Scientists find which exoplanets could host alien life with pioneering ‘3D chemistry’ experiment

Some planets could be less habitable than we had expected

Scientists find which exoplanets could host alien life with pioneering '3d chemistry' experiment

Scientists have found which planets could be home to alien life – and which are probably not – as part of a pioneering new study.

The new research aims to help narrow down the worlds that astronomers must comb through as they attempt to find extraterrestrial life.

Scientists already know about a vast number of exoplanets, or worlds beyond our solar system: telescopes have helped us catalogue thousands already, with many more to come. But it is far more difficult to know what conditions might be like on those planets, since they are so different.

In order to narrow that down, the researchers behind the new study combined a variety of data to understand how habitable planets around M dwarf stars – which make up 70 per cent of those in our galaxy – might be. Planets around M dwarf stars are thought to be the most likely place for us to find alien life, because they are so common and therefore easier to find.

The study helped them redefine our understanding of whether a planet could be habitable, adding new questions to be asked of planets by taking into account the radiation coming from a star and how the planets rotate.

That in turn helped them understand how the radiation coming from a star heats up or cools down the atmosphere of a rocky planet. That will help us know whether there might be water on a world, and thereby know whether it is possible that life grows there.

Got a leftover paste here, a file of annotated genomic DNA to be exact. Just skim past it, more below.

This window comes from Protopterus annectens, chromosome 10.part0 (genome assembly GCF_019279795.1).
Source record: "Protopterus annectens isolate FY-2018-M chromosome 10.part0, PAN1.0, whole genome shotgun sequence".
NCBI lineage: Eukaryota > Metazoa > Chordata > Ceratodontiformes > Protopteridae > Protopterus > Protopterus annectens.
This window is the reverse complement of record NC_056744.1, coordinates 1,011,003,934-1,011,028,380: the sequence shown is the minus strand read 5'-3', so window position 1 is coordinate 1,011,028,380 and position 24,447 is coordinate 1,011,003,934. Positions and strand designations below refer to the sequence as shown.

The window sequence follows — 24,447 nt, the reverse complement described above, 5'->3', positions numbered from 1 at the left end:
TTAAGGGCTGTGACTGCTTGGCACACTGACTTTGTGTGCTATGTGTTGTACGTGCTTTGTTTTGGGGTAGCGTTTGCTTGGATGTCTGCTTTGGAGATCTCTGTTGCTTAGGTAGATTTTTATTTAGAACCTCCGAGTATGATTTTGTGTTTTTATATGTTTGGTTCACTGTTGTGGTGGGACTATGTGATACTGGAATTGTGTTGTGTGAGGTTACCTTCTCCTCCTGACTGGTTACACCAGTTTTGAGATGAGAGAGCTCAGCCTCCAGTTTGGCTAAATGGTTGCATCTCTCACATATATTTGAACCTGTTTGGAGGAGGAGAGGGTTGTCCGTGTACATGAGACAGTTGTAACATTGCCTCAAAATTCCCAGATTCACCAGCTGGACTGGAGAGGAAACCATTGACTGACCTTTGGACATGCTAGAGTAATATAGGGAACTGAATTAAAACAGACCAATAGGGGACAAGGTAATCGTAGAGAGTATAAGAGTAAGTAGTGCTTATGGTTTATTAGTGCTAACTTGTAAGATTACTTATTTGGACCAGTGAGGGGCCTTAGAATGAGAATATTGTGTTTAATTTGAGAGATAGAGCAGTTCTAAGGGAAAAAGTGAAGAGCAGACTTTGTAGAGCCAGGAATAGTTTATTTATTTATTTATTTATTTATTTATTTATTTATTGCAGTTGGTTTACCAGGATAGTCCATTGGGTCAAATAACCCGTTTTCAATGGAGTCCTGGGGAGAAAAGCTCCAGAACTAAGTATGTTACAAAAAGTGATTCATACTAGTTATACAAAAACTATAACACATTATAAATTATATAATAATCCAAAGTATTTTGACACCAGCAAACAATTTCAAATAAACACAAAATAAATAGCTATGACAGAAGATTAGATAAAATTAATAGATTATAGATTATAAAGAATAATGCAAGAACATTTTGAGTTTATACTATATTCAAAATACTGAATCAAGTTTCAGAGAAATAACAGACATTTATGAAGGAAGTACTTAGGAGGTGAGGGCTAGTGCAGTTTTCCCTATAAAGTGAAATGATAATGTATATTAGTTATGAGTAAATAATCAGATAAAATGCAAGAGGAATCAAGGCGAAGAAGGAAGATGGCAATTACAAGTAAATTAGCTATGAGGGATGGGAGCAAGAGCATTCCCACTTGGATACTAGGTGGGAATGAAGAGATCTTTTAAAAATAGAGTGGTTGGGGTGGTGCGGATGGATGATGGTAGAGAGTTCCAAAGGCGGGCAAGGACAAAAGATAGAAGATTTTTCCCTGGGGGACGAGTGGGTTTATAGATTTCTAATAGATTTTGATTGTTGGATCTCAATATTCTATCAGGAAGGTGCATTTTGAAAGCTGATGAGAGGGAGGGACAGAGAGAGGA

Among other discoveries, the researchers discovered that only worlds around active stars lose significant water as it turns to vapour. Those planets around more quiet stars are more likely to hold onto their water, and therefore will probably be more likely homes for alien life.

They also found that those planets that have thin ozone layers get dangerously high dosages of UV. That makes them hazardous for any complex life that might try to thrive on their surface, even if they might otherwise appear perfect because of the temperature.

The new research was carried out by researchers from Northwestern University, University of Colorado Boulder, NASA’s Virtual Planet Laboratory and the Massachusetts Institute of Technology. It is published this week in the Astrophysical Journal.

“For most of human history, the question of whether or not life exists elsewhere has belonged only within the philosophical realm,” said Northwestern’s Howard Chen, the study’s first author. “It’s only in recent years that we have had the modeling tools and observational technology to address this question.”

Now scientists are working out what planets we should be looking at.

“Still, there are a lot of stars and planets out there, which means there are a lot of targets,” said Daniel Horton, senior author of the study. “Our study can help limit the number of places we have to point our telescopes.”

Scientists have the means to detect water vapour and other important data for understand whether a life could be habitable, on board the Hubble Space Telescope and the soon-to-be-launched James Webb Space Telescope, which will scour distant planets for signs that could indicate life. The new research should help decide where in the galaxy they are looking.

“‘Are we alone?’ is one of the biggest unanswered questions,” Chen said. “If we can predict which planets are most likely to host life, then we might get that much closer to answering it within our lifetimes.”

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